[*Originally Published on www.DivineCaroline.com on Groundhog Day, 2013.]
I’ve always hated that movie, “Groundhog Day.”
Every day, like the one before it? It goes on and on and on and on and on…. So tedious.
Nevertheless, on February 1, 2012, that was a good description of my life.
Get up, kids fight, get them dressed. Everyone screaming. Quiet for 2 minutes while they eat, quickly replaced by fighting in the bathroom while brushing teeth. Me screaming over the din. Rush rush rush! Drive to school. Late as usual. Miss them like crazy. Try to get my work and writing done, while placating the 3 year old for the day. Then the older boys would get home, just in time to fight over math and spelling and what was for dinner. Despite the fighting, we would try to get homework and laundry and cleaning done in time to finish a bedtime story but would often give up when it got too darn late while everyone.was.still.fighting.
I was exhausted.
So on the day before Groundhog Day 2012, when the kids got home from school and asked if we could drive 5 hours to see Punxsutawney Phil in the morning, I thought about it.
I really did.
I thought about how we could all use a shake-up in the routine.
But, of course that would be silly.
At 11 pm, that same night before Groundhog Day, just as I was heading off to bed, something on Facebook caught my eye. A groundhog – named Patty - appearing at sunrise at the Reading Pagoda, a historic landmark no more than fifteen minutes from my home.
Interesting. (And a landmark, no less. That would kill two proverbial birds with one stone, wouldn’t it?)
I went to bed elated.
What a hero I will be in the morning. A groundhog 15 minutes from our home.
I was delirious.
I woke up at 615 and tiptoed down the hall. I roused my sleepy boys with a whisper.
There’s a groundhog in town. She’s coming out at sunrise. I just found out last night. Hurry, if we dress quickly and eat breakfast bars in the car, there will be enough time. Hur-
I didn’t have to finish. In 10 minutes, they were up. They were dressed. They were helping each other get ready. They were not fighting. They were exuberant.
They piled into the car and I got my nearly 4 year old out of bed and put her into the car half-asleep. We’re off to see the groundhog, honey.
We made our way up the steep hillside to the Pagoda. The first morning light was peeking through the sky. It was a brisk but comfortable morning. About 40 degrees. I recall wondering if this would bode well for the groundhog’s predictive capabilities.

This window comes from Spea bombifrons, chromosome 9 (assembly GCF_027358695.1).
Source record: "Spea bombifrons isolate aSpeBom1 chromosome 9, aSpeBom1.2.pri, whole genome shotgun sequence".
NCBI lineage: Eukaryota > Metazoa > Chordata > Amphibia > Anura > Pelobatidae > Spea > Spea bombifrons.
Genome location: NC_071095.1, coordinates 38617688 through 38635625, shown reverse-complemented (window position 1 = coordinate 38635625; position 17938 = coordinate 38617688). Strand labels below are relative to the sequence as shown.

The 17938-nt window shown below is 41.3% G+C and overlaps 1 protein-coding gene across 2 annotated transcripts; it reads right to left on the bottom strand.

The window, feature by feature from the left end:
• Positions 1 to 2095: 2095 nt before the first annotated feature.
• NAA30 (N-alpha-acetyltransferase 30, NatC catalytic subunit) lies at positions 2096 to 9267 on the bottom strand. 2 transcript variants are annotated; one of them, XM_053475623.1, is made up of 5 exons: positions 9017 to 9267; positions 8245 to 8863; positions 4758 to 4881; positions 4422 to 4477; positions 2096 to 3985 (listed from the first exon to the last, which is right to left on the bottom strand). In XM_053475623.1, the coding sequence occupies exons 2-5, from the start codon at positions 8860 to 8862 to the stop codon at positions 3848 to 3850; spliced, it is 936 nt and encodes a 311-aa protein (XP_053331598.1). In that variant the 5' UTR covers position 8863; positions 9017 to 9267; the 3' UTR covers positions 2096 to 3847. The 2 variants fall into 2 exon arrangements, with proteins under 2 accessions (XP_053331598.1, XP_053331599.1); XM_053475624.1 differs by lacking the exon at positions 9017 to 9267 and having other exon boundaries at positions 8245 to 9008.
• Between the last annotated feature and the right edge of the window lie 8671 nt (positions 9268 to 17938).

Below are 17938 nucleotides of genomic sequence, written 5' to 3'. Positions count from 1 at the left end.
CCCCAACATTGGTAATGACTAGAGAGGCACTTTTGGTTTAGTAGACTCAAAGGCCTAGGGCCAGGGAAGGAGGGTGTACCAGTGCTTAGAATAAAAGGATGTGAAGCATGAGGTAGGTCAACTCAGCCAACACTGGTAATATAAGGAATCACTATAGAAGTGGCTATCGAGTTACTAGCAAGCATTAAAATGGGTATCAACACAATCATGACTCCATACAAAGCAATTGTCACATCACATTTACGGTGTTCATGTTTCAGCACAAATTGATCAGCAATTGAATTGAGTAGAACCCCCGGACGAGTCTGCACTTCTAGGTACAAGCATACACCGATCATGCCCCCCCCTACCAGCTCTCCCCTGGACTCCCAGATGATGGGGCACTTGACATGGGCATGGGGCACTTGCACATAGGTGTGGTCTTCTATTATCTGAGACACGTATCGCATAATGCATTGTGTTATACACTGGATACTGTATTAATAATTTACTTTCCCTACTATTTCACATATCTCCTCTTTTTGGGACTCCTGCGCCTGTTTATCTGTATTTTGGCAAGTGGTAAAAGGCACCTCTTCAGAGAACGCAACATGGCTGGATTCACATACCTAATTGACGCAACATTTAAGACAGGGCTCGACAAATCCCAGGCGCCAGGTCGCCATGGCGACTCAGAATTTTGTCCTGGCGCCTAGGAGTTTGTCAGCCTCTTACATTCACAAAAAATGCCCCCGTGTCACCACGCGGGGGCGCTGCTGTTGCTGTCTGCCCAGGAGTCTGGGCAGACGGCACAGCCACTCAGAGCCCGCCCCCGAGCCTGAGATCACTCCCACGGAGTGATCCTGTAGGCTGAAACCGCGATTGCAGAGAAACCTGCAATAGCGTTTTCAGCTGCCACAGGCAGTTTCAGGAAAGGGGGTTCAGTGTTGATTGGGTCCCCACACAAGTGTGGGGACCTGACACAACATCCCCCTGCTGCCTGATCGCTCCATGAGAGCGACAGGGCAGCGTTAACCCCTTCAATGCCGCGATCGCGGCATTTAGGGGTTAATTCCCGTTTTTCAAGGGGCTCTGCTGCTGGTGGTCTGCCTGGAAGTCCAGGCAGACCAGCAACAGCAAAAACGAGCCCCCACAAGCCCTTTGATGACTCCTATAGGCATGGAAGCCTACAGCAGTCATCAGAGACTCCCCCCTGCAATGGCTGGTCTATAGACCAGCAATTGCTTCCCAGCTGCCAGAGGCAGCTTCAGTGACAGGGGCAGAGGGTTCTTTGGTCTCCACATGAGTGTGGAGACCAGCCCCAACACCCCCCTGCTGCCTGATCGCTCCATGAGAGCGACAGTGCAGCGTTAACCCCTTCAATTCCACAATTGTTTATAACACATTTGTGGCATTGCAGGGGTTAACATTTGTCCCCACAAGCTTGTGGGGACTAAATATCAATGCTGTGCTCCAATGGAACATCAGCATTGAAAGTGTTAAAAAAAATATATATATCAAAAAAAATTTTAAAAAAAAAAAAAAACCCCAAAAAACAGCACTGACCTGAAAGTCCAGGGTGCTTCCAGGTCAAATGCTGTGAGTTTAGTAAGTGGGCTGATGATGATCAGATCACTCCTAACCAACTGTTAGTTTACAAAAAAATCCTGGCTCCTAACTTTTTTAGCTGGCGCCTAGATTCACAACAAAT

I just couldn’t wait.
Nor could the kids.
This is going to be so fun, mom.
Thank you SO much, mom.
You are the best, mom.
There was so much patting me on the back, I didn’t notice at first that the Pagoda parking lot was nearly empty.
Wait, where is everyone? I suddenly wondered.
Only a handful of people had assembled. A few more arrived as we stood there. A local news cameraman joined the sparse crowd.
One woman wearing a handmade Groundhog Day sweatshirt and crocheted scarf told me that she looks forward to this day all year. It’s better than Christmas, she said. Well, actually I hate Christmas, she said. (Turns out, she was in retail.)
As we stand there – waiting for the groundhog – this same woman tells me that she has even been to Punxsutawney but now she comes here every year. Much closer, she says. “You know if more people don’t start coming to this event, they’ll cancel it.” I am horrified by that thought. Well, we’ll tell people. I assure her. We’ll start coming every year. What a lovely tradition. See you next year! I exclaim confidently.
I turn back to the Pagoda. There is a flurry of activity inside and I crane my neck wondering if there is a cage for the groundhog. Where is she? Where is Patty? There is a ceremony and a poem and then the Mayor blows a whistle and my three children and I are all giddy with excitement.
Around the corner comes Patty.
And Patty is … a costumed mascot.
My heart sinks but not as fast as my 6 year olds’ who turns around to me and assesses me instantly as a traitor.
That is not a real groundhog, mom.
I plaster a smile on my face, desperate not to show my naivete to these trusting kids. I know, honey, isn’t that adorable?
But it is not adorable. It is disappointing with a capital D. My 8 year old mumbles “Got up at the crack of dawn. For THAT.”
I feel lousy.
The cameraman turns the camera on the small crowd and begins interviewing the lady in the crocheted scarf. I lean over and whisper to the boys to jump in the shot. They eagerly get behind her – staring at the camera. My 6 year old takes the mike and answers a few questions in a barely audible tone. I know he will never make the final reel but I tell him – you were on the news! And his excitement is back.
I am redeemed just a little bit.
We headed back to the car, a little quieted by the morning. But we got to school early. And there had not been one single fight. And it’s not every day you get up at the crack of dawn to see a costumed groundhog named Patty. So we giggled a bit as we drove away and you know what?
Our routine had been shaken and stirred a bit.
Groundhog Day was over.
My little outing was indeed a success, after all.
So what about next year? Will we be joining the lady with the crocheted scarf?
Not a chance.
Next year, we’re driving to Punxsutawney.
[And we did.]